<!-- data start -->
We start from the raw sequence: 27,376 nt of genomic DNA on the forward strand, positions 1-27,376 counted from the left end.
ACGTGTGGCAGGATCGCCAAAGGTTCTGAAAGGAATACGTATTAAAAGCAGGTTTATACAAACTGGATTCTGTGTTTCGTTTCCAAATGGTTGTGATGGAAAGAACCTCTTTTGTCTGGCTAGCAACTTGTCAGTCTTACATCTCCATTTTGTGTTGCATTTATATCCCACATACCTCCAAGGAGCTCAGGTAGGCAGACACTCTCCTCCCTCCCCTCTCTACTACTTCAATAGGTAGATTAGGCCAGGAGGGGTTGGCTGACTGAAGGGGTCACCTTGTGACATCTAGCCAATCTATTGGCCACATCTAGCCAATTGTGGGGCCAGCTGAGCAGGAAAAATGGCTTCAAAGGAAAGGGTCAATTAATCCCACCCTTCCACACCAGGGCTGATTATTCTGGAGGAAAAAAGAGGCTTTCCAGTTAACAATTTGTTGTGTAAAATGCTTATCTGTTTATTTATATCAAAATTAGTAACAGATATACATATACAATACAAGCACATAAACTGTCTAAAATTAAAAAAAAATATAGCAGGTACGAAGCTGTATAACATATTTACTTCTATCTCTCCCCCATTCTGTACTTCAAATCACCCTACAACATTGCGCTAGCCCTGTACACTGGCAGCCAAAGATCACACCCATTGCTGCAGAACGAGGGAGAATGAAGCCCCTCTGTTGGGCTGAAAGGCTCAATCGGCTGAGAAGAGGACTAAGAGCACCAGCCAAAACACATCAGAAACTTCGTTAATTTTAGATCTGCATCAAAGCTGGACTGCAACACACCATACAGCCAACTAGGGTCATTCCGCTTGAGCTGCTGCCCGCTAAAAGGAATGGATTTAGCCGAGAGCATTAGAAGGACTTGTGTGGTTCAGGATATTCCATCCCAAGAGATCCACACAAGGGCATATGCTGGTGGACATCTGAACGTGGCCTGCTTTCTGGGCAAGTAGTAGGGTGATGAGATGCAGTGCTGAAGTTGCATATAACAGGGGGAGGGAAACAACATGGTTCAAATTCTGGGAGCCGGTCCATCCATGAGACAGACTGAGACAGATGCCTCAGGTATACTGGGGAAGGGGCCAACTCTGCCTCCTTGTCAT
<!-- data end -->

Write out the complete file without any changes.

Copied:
We start from the raw sequence: 27,376 nt of genomic DNA on the forward strand, positions 1-27,376 counted from the left end.
ACGTGTGGCAGGATCGCCAAAGGTTCTGAAAGGAATACGTATTAAAAGCAGGTTTATACAAACTGGATTCTGTGTTTCGTTTCCAAATGGTTGTGATGGAAAGAACCTCTTTTGTCTGGCTAGCAACTTGTCAGTCTTACATCTCCATTTTGTGTTGCATTTATATCCCACATACCTCCAAGGAGCTCAGGTAGGCAGACACTCTCCTCCCTCCCCTCTCTACTACTTCAATAGGTAGATTAGGCCAGGAGGGGTTGGCTGACTGAAGGGGTCACCTTGTGACATCTAGCCAATCTATTGGCCACATCTAGCCAATTGTGGGGCCAGCTGAGCAGGAAAAATGGCTTCAAAGGAAAGGGTCAATTAATCCCACCCTTCCACACCAGGGCTGATTATTCTGGAGGAAAAAAGAGGCTTTCCAGTTAACAATTTGTTGTGTAAAATGCTTATCTGTTTATTTATATCAAAATTAGTAACAGATATACATATACAATACAAGCACATAAACTGTCTAAAATTAAAAAAAAATATAGCAGGTACGAAGCTGTATAACATATTTACTTCTATCTCTCCCCCATTCTGTACTTCAAATCACCCTACAACATTGCGCTAGCCCTGTACACTGGCAGCCAAAGATCACACCCATTGCTGCAGAACGAGGGAGAATGAAGCCCCTCTGTTGGGCTGAAAGGCTCAATCGGCTGAGAAGAGGACTAAGAGCACCAGCCAAAACACATCAGAAACTTCGTTAATTTTAGATCTGCATCAAAGCTGGACTGCAACACACCATACAGCCAACTAGGGTCATTCCGCTTGAGCTGCTGCCCGCTAAAAGGAATGGATTTAGCCGAGAGCATTAGAAGGACTTGTGTGGTTCAGGATATTCCATCCCAAGAGATCCACACAAGGGCATATGCTGGTGGACATCTGAACGTGGCCTGCTTTCTGGGCAAGTAGTAGGGTGATGAGATGCAGTGCTGAAGTTGCATATAACAGGGGGAGGGAAACAACATGGTTCAAATTCTGGGAGCCGGTCCATCCATGAGACAGACTGAGACAGATGCCTCAGGTATACTGGGGAAGGGGCCAACTCTGCCTCCTTGTCAT